A Lot or a Little?
What you will—and won't—find in this game.
Kids can learn a bit of physics from the game, such as the ways in which power and angle of trajectory will affect the flight of a launched object. Its lessons can be thought of as similar to those in Angry Birds, although in Gogo's, kids are not launching their characters from a slingshot, but instead from a stationary platform. Kids are bound to pick up some elements of motion-based science if they manage to wade through this repetitive trajectory game.
While the game may get kids thinking about physics a bit, it is just as likely to get them thinking about buying Gogos toys.
Positive Role Models
The Gogos don't have personalities, though several have very angry-looking faces. It's hard to consider them role models in any way when all you do is fling them at one another.
Ease of Play
There are only a few simple controls to learn, but the gameplay can be difficult to master.
Violence & Scariness
You launch your Gogos at your opposing team's Gogos, in hopes of either knocking them off their perches or causing walls to fall on them and thereby crush them. Defeated Gogos vanish in a poof.
Did you know you can flag iffy content? Adjust limits for Violence & Scariness in your kid's entertainment guide.Get started
Products & Purchases
The game is based around a series of collectible toys, several of which are featured in photographs on the cover of the game box.
Parents Need to Know
Parents need to know that Gogo's Crazy Bones is a trajectory physics game (much like Angry Birds) based around a series of collectible toys. As in the offline Gogos game, players flick the toys at one another in mock "battles." Launched Gogos can crash into walls -- which either break or topple over to destroy the enemies they fall on -- but there's no real violence to be seen. Defeated enemies simply disappear (though they do make grunting sounds when they bounce around).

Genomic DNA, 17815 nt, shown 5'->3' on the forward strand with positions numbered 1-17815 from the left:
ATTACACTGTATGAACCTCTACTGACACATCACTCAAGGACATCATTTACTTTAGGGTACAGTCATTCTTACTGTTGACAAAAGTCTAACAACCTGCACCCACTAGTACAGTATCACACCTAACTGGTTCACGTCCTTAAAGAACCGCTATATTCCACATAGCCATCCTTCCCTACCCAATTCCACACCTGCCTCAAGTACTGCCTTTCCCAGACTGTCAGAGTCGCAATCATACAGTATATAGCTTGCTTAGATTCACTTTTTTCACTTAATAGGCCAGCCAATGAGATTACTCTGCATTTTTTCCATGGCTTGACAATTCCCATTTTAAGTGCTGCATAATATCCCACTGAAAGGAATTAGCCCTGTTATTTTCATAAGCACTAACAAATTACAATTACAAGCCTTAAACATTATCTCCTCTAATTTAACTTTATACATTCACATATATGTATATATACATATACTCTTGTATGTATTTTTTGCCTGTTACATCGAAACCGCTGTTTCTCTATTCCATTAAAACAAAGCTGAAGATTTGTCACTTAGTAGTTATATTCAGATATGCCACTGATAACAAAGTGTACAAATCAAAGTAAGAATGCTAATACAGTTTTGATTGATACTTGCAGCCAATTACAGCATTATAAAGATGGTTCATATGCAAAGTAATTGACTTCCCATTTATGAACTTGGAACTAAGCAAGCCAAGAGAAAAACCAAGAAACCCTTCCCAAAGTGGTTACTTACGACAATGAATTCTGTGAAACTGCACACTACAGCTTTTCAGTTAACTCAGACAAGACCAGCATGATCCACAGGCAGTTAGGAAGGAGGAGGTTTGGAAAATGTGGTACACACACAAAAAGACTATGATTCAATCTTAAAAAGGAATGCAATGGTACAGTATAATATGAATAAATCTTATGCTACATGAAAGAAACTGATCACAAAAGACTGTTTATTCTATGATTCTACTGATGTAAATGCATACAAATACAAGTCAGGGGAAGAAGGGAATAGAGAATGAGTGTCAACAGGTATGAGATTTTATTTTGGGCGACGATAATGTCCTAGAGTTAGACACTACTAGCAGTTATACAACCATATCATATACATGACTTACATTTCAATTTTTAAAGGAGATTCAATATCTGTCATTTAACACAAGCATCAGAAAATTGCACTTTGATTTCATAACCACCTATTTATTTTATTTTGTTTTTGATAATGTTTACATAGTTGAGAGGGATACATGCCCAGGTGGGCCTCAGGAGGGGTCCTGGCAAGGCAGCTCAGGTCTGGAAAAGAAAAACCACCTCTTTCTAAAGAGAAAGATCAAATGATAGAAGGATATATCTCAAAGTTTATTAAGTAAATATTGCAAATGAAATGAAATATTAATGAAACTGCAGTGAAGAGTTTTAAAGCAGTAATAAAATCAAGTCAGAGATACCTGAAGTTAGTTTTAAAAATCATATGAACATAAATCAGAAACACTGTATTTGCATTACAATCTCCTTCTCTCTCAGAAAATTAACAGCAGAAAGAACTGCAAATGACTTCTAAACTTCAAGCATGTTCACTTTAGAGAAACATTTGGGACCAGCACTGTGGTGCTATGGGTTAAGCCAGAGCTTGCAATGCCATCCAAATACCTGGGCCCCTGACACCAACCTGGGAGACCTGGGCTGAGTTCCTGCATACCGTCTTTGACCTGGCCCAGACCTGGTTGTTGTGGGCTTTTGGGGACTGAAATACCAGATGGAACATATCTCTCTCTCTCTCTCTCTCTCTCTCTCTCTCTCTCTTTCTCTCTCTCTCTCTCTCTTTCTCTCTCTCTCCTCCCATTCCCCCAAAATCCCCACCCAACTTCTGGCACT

Is It Any Good?
Using Angry Birds-style slingshot targeting to create a video game version of Gogo's Crazy Bones was a good idea. Unfortunately, that good idea wasn't really expanded upon in the development of the game. There's practically no variety from one level to the next, outside of the placement of your targets. Kids are bound to be disappointed, for instance, when they finally earn enough stars in World 1 to unlock World 2 and discover that the only thing that's differentiates the two is the backdrop. Even the graphics lack imagination -- the "baskets" you need to land your Gogos in are made up of nothing more than three straight lines. This is one of those licensed games that seems like it was never meant to be more than an interactive ad.
Did we miss something on diversity?
Research shows a connection between kids' healthy self-esteem and positive portrayals in media. That's why we've added a new "Diverse Representations" section to our reviews that will be rolling out on an ongoing basis. You can help us help kids by suggesting a diversity update.